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PRINTED FROM the OXFORD RESEARCH ENCYCLOPEDIA, AMERICAN HISTORY (oxfordre.com/americanhistory). (c) Oxford University Press USA, 2020. All Rights Reserved. Personal use only; commercial use is strictly prohibited (for details see Privacy Policy and Legal Notice).

date: 31 October 2020

Mapping Native North Americalocked

  • James Taylor CarsonJames Taylor CarsonSchool of Humanities, Languages and Social Science, Griffith University

Summary

The European invasion of the continent to which we now refer as North America unfolded in several different ways, each with its own particular implications. Yet no matter their differences, each colonial effort drew upon the same moral, intellectual, and material premises necessary to justify and enact the dispossession of the land’s first peoples. From religious arguments about Christianity extirpating “savage devils” from New England or Jamestowners’ obsession with finding gold and precious minerals to the introduction of new species of plants and animals across the continent and imperial assertions of sovereignty, the European invasion of America touched every facet of the lives that had brought first peoples and colonizers together. Examining how first peoples represented their land and how European invaders and their later American successors countered such mapping practices with their own cartographical projections affords an important way to understand a centuries-long process of place-making and place-taking too often glossed as colonization.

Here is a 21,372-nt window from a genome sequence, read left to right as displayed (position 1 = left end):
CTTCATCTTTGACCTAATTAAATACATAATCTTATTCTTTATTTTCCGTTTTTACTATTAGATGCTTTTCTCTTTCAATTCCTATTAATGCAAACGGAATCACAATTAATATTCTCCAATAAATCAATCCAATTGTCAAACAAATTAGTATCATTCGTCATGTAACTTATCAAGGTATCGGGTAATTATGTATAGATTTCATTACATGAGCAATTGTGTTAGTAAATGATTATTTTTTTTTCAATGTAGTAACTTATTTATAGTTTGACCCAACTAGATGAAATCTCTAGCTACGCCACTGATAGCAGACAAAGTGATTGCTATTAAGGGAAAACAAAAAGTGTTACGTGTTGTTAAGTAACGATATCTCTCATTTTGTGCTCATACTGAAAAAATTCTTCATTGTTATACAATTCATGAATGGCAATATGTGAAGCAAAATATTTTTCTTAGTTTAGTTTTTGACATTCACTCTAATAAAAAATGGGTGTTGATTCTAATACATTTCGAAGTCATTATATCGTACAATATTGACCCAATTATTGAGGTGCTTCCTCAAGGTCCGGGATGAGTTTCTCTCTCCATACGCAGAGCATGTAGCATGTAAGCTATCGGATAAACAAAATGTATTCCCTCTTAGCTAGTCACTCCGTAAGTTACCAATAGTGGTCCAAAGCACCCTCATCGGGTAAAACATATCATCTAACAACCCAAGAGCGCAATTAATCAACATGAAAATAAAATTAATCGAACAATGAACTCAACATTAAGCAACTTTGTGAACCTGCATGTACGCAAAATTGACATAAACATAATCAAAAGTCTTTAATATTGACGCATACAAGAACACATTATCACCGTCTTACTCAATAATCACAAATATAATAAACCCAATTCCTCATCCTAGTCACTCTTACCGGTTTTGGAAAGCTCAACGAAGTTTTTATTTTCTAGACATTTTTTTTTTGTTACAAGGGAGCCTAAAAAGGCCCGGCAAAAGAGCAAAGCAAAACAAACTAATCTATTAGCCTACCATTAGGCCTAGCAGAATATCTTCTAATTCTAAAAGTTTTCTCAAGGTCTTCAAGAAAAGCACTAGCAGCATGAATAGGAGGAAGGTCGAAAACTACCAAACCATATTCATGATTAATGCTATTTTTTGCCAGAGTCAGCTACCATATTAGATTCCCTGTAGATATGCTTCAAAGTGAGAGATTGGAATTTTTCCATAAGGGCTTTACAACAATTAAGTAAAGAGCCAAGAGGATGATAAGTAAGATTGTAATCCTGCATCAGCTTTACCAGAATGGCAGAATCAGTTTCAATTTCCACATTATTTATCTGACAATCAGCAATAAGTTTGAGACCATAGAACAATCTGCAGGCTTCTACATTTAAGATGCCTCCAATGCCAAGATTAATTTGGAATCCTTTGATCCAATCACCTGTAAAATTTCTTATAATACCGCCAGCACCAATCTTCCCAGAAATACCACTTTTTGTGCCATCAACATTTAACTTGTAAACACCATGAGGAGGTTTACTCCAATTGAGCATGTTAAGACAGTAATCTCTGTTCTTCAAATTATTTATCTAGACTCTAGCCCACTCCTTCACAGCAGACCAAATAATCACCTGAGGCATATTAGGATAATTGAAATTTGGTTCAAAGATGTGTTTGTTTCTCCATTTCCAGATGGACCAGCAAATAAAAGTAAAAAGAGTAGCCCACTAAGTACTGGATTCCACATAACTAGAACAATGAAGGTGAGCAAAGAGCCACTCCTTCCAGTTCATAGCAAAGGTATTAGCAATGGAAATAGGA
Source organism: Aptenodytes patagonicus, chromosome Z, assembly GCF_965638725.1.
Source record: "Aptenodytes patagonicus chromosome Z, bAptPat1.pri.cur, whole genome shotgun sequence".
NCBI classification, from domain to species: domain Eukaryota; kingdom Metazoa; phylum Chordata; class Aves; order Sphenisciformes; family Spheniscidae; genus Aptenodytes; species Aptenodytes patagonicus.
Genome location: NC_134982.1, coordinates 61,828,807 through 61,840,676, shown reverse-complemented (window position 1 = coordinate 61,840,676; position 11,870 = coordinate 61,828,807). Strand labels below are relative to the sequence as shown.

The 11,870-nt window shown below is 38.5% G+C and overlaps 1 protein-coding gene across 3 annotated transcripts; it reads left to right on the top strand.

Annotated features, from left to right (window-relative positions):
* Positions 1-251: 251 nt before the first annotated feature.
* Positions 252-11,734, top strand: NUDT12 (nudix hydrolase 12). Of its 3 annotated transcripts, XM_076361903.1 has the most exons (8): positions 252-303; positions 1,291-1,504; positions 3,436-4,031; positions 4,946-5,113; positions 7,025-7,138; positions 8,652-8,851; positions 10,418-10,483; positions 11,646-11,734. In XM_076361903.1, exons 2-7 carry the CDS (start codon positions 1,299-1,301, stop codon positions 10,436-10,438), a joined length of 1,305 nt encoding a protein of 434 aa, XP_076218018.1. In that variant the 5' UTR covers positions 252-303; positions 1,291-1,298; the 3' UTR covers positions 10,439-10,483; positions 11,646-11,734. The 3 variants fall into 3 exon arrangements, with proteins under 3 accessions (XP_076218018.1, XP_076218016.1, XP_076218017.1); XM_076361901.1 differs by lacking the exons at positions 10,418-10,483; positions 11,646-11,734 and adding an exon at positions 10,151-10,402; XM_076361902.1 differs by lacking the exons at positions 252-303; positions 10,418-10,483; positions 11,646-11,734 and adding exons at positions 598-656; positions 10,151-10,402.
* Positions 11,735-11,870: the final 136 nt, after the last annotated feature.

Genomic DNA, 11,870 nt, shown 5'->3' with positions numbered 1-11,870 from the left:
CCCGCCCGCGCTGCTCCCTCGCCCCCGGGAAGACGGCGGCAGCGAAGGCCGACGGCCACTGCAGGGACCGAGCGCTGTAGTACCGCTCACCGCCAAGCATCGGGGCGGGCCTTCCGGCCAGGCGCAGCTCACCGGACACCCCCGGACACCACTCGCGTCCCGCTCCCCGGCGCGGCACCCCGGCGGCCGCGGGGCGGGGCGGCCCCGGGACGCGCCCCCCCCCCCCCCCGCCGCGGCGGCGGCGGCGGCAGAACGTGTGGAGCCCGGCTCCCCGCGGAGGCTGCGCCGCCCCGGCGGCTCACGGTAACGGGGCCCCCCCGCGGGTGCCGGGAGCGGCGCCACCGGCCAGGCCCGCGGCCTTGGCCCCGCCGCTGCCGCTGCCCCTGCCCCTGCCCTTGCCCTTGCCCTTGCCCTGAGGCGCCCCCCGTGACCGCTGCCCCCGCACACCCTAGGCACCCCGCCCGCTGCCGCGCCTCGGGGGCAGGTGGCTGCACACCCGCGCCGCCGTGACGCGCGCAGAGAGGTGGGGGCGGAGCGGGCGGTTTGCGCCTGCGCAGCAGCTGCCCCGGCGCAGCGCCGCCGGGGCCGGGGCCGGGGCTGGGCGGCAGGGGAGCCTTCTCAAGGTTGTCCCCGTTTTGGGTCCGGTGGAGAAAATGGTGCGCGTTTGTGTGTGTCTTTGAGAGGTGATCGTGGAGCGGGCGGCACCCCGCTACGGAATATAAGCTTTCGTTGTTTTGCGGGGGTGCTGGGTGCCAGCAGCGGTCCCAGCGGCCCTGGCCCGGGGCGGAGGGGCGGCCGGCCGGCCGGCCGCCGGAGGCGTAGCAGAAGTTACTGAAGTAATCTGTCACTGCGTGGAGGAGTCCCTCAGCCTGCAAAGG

Subjects

  • History of the Americas
  • US Colonial and Revolutionary History
  • Early 19th Century US History
  • US History 1870-1900
  • Native American History

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